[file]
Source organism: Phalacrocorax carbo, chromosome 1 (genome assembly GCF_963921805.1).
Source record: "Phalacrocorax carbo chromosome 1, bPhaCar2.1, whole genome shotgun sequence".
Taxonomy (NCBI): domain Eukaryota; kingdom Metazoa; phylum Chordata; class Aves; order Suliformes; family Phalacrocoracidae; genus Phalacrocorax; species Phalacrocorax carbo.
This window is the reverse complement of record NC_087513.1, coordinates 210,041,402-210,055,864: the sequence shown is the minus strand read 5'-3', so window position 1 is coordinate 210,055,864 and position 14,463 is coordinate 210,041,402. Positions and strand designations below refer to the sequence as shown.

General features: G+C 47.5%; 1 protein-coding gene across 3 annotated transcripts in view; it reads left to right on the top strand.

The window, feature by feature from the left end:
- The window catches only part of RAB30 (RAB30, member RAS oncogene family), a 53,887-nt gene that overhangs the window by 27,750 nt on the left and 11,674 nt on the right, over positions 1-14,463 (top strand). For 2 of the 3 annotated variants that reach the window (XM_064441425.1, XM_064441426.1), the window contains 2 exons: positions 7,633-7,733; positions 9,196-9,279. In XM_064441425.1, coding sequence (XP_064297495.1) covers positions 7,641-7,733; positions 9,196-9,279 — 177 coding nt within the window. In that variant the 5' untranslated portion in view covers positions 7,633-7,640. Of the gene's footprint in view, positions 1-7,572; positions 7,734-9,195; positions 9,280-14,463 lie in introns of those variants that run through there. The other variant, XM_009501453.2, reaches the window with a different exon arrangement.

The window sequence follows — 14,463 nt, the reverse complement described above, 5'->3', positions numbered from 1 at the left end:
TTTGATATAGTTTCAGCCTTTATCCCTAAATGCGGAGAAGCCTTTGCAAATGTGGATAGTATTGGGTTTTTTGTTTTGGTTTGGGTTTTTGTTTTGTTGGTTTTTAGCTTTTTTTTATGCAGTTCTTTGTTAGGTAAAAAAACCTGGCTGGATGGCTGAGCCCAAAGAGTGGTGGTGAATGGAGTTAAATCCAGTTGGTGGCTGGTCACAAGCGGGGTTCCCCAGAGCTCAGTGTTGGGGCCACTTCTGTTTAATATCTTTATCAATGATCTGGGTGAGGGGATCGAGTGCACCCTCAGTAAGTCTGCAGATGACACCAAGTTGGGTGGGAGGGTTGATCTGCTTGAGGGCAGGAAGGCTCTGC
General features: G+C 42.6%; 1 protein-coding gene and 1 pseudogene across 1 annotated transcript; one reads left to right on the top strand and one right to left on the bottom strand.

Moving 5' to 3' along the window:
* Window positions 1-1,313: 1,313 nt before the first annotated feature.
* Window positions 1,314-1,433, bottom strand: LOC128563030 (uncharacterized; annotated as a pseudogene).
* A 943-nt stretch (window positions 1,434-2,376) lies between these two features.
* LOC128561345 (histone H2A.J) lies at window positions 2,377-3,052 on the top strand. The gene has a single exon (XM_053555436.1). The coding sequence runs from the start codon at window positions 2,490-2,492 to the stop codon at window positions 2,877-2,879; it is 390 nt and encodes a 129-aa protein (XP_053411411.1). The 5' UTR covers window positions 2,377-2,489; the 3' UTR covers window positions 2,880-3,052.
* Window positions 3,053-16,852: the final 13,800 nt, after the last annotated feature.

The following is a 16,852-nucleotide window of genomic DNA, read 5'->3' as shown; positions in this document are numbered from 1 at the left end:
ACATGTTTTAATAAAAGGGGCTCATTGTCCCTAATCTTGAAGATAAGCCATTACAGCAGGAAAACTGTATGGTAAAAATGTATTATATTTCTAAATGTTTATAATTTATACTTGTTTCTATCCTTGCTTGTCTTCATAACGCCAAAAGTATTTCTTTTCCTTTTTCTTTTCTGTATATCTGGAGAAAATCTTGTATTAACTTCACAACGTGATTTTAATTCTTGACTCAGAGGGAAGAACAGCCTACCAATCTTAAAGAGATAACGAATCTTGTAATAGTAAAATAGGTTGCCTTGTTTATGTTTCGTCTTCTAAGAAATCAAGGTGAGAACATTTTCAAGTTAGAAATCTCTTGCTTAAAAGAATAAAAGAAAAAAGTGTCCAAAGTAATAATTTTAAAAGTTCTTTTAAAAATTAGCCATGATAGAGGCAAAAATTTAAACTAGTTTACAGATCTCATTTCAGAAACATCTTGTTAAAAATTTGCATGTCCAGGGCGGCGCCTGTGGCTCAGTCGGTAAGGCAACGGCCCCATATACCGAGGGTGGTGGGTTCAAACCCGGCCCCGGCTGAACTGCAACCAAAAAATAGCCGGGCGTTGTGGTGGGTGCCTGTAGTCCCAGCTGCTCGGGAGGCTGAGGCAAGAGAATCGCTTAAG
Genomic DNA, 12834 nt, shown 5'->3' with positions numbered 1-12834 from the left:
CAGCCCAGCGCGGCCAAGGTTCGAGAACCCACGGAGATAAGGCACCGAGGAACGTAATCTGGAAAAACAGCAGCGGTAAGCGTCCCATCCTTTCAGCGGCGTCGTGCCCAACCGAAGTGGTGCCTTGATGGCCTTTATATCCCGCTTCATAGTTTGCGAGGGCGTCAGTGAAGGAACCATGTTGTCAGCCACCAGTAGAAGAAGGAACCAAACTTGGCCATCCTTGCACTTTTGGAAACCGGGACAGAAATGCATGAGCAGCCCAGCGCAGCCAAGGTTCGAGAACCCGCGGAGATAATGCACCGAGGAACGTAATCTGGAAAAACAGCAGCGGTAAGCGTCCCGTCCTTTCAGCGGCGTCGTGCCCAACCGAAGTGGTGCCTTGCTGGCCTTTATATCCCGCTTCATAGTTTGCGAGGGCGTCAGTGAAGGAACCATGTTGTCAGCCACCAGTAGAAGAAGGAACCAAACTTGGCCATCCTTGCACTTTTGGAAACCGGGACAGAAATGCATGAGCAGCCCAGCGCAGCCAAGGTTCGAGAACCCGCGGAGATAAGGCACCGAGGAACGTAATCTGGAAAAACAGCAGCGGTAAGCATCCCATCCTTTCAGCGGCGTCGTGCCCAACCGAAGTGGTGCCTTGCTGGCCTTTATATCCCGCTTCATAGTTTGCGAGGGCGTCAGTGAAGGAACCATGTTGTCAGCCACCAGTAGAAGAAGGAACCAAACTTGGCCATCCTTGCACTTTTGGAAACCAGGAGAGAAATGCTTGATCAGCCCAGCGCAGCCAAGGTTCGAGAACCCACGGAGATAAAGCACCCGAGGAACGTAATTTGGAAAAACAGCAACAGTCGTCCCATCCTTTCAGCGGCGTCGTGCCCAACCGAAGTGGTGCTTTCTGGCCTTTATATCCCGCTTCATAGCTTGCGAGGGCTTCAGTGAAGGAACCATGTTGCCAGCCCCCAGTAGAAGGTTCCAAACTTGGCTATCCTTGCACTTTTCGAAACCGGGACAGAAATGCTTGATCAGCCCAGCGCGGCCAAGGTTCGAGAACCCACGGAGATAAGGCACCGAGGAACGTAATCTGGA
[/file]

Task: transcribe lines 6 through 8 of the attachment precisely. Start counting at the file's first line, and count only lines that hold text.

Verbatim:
The window, feature by feature from the left end:
- The window catches only part of RAB30 (RAB30, member RAS oncogene family), a 53,887-nt gene that overhangs the window by 27,750 nt on the left and 11,674 nt on the right, over positions 1-14,463 (top strand). For 2 of the 3 annotated variants that reach the window (XM_064441425.1, XM_064441426.1), the window contains 2 exons: positions 7,633-7,733; positions 9,196-9,279. In XM_064441425.1, coding sequence (XP_064297495.1) covers positions 7,641-7,733; positions 9,196-9,279 — 177 coding nt within the window. In that variant the 5' untranslated portion in view covers positions 7,633-7,640. Of the gene's footprint in view, positions 1-7,572; positions 7,734-9,195; positions 9,280-14,463 lie in introns of those variants that run through there. The other variant, XM_009501453.2, reaches the window with a different exon arrangement.

The window sequence follows — 14,463 nt, the reverse complement described above, 5'->3', positions numbered from 1 at the left end: